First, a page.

The late, great Janis Joplin sang with reckless abandon. And it's that quality that makes Livin' Janis, Dorian Rush's tribute to the rock idol, so compelling. Rush wrote and stars in the piece, capturing Joplin's irresistible if doomed allure.
The play begins with two of Joplin's musicians waiting on stage, irritated Joplin is late yet again. A third musician arrives to announce he discovered her dead body in her motel room. She overdosed, losing a long battle against drugs and alcohol. But Joplin then walks jauntily on stage and performs many of her hits, intermittently and often humorously filling in bits and pieces of her personal life and rise to stardom.
Joplin was born in 1943 in Port Arthur, Texas, and went to church every Sunday, where she sang in the choir and was accosted by choir boys. She spent the greater part of her youth, which is to say the greater part of her 27 years, in such poverty that friends had to take up a collection so she could afford bus fare back to Port Arthur when she wanted to go home. Her life in San Francisco, where she became addicted to heroin and speed, was equally hard.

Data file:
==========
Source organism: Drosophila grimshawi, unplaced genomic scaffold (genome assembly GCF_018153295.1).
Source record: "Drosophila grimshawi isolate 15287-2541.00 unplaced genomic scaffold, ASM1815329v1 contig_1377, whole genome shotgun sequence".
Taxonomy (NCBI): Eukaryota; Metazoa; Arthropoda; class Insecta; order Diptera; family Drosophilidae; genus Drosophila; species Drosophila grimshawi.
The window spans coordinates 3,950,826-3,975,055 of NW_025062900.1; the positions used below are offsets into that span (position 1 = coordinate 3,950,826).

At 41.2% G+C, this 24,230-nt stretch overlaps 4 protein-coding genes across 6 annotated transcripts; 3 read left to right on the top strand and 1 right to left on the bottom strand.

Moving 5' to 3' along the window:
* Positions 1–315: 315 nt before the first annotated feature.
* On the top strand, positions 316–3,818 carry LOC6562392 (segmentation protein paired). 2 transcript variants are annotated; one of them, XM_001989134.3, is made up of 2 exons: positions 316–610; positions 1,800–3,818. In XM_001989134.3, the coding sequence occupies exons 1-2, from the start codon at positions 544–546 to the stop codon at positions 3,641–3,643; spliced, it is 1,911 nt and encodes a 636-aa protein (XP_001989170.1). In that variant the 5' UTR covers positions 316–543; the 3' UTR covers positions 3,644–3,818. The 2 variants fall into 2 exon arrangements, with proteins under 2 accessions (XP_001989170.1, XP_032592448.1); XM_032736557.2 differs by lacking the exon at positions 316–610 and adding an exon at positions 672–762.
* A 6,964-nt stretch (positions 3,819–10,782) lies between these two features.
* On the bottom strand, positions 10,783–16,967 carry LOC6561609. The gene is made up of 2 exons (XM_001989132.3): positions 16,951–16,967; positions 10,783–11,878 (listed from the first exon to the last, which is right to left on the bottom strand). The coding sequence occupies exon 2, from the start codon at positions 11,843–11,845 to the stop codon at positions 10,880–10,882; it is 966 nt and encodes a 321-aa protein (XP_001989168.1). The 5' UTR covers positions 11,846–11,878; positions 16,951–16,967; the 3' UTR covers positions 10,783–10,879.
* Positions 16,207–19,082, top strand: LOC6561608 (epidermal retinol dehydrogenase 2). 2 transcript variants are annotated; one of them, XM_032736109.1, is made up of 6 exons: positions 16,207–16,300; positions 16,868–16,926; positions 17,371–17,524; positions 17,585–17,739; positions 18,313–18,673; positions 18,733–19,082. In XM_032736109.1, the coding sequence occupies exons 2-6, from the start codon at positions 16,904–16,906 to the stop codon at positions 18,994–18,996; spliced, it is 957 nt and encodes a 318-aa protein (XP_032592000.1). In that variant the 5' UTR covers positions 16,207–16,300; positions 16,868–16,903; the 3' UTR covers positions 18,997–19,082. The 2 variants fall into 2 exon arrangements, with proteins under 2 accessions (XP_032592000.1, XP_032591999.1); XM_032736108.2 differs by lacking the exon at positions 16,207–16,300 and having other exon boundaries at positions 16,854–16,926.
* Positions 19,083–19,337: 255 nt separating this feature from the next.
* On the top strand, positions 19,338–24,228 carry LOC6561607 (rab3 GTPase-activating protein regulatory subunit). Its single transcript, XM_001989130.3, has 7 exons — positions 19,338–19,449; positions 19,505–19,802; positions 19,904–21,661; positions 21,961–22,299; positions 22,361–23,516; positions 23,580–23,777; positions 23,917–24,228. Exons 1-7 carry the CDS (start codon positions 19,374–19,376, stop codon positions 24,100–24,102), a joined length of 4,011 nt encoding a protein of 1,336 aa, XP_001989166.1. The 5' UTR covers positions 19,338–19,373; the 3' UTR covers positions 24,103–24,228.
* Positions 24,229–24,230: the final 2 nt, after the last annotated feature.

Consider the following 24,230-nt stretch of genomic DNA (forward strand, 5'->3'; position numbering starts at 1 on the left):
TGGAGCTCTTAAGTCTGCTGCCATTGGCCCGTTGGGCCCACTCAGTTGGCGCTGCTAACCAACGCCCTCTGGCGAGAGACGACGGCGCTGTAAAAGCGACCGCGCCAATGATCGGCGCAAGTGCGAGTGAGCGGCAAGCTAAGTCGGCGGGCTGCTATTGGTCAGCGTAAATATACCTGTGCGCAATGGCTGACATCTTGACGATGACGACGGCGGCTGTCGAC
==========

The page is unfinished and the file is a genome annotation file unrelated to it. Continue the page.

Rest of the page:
Livin' Janis is a simple, straightforward presentation. The band (Michael Sollars on drums, Bill Davis on guitar and Brian Broussard on bass) is extraordinary, and the amplification is at a moderated level that doesn't override the drama.
The keystone in this theatrical arch, however, is Rush, who sings with the raw sincerity of the original. She takes occasional hits from her trademark bottle of Southern Comfort but merely refers to drug use with an ironic defiance. In addition to substances, she was addicted to sex, with great indifference to being with men, women or groups, or so the play says.
Ironically, Pearl, her best-selling album, and "Me and Bobby McGee," her best-selling single, were both released shortly after her death.
A resounding bravo to Rush and her band for bringing this tragic heroine to exuberant life. Don't miss Livin' Janis when it returns to Le Chat Noir Nov. 27 through 29. — Dalt Wonk